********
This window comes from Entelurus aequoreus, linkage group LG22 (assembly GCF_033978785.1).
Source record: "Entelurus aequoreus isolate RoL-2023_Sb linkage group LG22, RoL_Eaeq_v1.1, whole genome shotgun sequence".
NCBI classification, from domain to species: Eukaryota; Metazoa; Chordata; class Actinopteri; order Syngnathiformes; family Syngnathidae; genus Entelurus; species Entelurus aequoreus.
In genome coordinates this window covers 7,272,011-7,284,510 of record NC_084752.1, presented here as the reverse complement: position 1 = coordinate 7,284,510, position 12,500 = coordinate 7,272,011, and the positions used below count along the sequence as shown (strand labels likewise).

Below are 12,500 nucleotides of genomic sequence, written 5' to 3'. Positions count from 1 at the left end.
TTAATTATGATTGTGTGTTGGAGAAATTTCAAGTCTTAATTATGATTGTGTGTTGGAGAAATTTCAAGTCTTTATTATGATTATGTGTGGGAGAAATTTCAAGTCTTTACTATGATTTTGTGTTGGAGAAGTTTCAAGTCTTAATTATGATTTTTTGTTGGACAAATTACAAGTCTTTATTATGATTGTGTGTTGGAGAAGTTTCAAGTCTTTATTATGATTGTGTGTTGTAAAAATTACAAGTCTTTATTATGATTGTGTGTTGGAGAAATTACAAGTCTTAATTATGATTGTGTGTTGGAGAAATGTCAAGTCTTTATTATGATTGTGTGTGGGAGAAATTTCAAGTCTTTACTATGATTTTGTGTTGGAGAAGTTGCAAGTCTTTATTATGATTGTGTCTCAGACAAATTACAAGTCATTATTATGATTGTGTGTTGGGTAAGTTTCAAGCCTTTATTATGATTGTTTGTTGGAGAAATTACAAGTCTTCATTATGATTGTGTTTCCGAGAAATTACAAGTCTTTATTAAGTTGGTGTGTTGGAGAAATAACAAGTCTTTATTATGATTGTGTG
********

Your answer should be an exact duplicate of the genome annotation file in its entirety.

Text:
This window comes from Entelurus aequoreus, linkage group LG22 (assembly GCF_033978785.1).
Source record: "Entelurus aequoreus isolate RoL-2023_Sb linkage group LG22, RoL_Eaeq_v1.1, whole genome shotgun sequence".
NCBI classification, from domain to species: Eukaryota; Metazoa; Chordata; class Actinopteri; order Syngnathiformes; family Syngnathidae; genus Entelurus; species Entelurus aequoreus.
In genome coordinates this window covers 7,272,011-7,284,510 of record NC_084752.1, presented here as the reverse complement: position 1 = coordinate 7,284,510, position 12,500 = coordinate 7,272,011, and the positions used below count along the sequence as shown (strand labels likewise).

Below are 12,500 nucleotides of genomic sequence, written 5' to 3'. Positions count from 1 at the left end.
TTAATTATGATTGTGTGTTGGAGAAATTTCAAGTCTTAATTATGATTGTGTGTTGGAGAAATTTCAAGTCTTTATTATGATTATGTGTGGGAGAAATTTCAAGTCTTTACTATGATTTTGTGTTGGAGAAGTTTCAAGTCTTAATTATGATTTTTTGTTGGACAAATTACAAGTCTTTATTATGATTGTGTGTTGGAGAAGTTTCAAGTCTTTATTATGATTGTGTGTTGTAAAAATTACAAGTCTTTATTATGATTGTGTGTTGGAGAAATTACAAGTCTTAATTATGATTGTGTGTTGGAGAAATGTCAAGTCTTTATTATGATTGTGTGTGGGAGAAATTTCAAGTCTTTACTATGATTTTGTGTTGGAGAAGTTGCAAGTCTTTATTATGATTGTGTCTCAGACAAATTACAAGTCATTATTATGATTGTGTGTTGGGTAAGTTTCAAGCCTTTATTATGATTGTTTGTTGGAGAAATTACAAGTCTTCATTATGATTGTGTTTCCGAGAAATTACAAGTCTTTATTAAGTTGGTGTGTTGGAGAAATAACAAGTCTTTATTATGATTGTGTG